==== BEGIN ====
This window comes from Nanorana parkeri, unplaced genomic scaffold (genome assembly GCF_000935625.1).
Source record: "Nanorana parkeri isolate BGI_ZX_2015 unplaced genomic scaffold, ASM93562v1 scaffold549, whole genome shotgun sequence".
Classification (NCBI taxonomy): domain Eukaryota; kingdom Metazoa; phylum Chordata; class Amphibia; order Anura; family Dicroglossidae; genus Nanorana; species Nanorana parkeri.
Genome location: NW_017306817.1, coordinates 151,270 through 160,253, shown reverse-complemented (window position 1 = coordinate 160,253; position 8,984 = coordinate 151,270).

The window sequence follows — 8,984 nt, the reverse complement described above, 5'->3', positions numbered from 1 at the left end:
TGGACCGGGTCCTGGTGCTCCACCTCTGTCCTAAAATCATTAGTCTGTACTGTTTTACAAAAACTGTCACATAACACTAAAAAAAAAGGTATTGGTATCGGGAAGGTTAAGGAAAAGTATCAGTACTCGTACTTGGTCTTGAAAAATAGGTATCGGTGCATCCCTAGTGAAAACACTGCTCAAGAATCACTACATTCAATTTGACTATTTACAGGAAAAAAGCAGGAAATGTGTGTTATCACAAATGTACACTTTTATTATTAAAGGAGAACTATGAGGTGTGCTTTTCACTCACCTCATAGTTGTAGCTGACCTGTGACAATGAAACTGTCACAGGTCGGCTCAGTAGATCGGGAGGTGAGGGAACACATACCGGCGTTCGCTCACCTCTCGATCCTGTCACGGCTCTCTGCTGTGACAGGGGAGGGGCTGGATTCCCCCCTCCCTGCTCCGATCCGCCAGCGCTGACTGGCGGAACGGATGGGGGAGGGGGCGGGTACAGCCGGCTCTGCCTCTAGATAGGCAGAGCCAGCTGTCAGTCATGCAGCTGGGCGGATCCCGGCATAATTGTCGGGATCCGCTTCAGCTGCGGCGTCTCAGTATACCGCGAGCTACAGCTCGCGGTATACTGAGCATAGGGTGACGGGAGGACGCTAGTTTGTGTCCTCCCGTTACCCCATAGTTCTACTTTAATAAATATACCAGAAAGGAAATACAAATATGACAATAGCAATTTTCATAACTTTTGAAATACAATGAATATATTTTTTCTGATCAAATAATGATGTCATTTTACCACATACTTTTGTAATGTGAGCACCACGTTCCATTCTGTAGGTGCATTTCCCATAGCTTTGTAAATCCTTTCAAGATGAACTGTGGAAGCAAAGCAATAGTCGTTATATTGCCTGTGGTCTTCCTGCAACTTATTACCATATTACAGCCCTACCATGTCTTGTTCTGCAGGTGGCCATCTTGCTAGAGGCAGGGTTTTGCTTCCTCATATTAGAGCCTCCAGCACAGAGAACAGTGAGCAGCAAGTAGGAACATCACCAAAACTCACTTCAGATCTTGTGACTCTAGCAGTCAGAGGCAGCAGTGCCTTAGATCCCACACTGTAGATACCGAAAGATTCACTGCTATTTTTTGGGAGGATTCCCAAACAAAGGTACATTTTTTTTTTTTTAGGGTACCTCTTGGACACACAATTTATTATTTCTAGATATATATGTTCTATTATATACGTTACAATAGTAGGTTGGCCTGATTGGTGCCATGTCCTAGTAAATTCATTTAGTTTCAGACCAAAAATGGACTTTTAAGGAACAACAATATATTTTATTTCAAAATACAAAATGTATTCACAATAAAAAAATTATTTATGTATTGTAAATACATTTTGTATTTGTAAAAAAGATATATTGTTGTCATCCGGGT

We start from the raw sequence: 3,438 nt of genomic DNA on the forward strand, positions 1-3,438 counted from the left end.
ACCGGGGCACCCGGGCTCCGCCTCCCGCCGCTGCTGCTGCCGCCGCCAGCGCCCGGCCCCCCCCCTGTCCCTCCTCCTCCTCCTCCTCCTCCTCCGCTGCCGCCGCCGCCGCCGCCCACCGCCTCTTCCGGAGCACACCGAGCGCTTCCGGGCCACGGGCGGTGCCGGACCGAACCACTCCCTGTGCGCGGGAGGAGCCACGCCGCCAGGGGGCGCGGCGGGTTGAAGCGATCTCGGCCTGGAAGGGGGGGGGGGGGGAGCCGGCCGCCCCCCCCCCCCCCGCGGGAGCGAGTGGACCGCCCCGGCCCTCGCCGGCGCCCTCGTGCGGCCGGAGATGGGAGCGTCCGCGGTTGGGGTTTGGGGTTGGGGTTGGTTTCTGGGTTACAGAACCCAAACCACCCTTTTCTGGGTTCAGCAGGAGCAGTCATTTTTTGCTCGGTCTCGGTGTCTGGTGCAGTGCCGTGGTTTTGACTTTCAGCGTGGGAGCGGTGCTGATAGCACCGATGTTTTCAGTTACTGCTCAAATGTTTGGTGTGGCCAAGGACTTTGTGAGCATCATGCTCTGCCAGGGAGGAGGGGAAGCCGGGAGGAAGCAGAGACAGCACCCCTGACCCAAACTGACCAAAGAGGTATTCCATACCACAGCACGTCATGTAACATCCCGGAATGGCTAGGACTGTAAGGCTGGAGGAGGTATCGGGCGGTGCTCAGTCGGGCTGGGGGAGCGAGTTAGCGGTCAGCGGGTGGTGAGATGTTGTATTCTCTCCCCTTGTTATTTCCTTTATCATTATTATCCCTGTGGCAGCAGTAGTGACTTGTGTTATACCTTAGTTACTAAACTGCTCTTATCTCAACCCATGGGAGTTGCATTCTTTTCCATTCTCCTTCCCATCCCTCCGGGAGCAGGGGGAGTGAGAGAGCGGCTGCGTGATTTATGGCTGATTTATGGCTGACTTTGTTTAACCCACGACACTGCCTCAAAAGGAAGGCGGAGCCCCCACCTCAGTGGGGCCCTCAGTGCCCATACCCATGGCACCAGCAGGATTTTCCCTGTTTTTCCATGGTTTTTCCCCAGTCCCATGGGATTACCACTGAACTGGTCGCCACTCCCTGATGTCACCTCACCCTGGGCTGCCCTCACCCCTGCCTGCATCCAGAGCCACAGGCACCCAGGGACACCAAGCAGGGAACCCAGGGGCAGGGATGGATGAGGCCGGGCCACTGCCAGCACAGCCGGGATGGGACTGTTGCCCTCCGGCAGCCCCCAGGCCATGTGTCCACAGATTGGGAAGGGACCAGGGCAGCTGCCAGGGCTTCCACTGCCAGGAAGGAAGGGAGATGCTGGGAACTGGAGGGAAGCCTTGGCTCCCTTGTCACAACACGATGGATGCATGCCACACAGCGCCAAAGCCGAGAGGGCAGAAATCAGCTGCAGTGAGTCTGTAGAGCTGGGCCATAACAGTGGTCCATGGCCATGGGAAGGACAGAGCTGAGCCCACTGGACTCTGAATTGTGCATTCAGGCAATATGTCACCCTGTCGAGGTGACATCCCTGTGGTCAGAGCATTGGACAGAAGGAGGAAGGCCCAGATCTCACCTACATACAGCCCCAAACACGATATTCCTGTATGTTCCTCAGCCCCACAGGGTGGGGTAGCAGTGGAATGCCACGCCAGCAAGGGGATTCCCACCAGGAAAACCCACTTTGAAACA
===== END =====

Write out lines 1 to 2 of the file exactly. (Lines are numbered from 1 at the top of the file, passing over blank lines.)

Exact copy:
This window comes from Nanorana parkeri, unplaced genomic scaffold (genome assembly GCF_000935625.1).
Source record: "Nanorana parkeri isolate BGI_ZX_2015 unplaced genomic scaffold, ASM93562v1 scaffold549, whole genome shotgun sequence".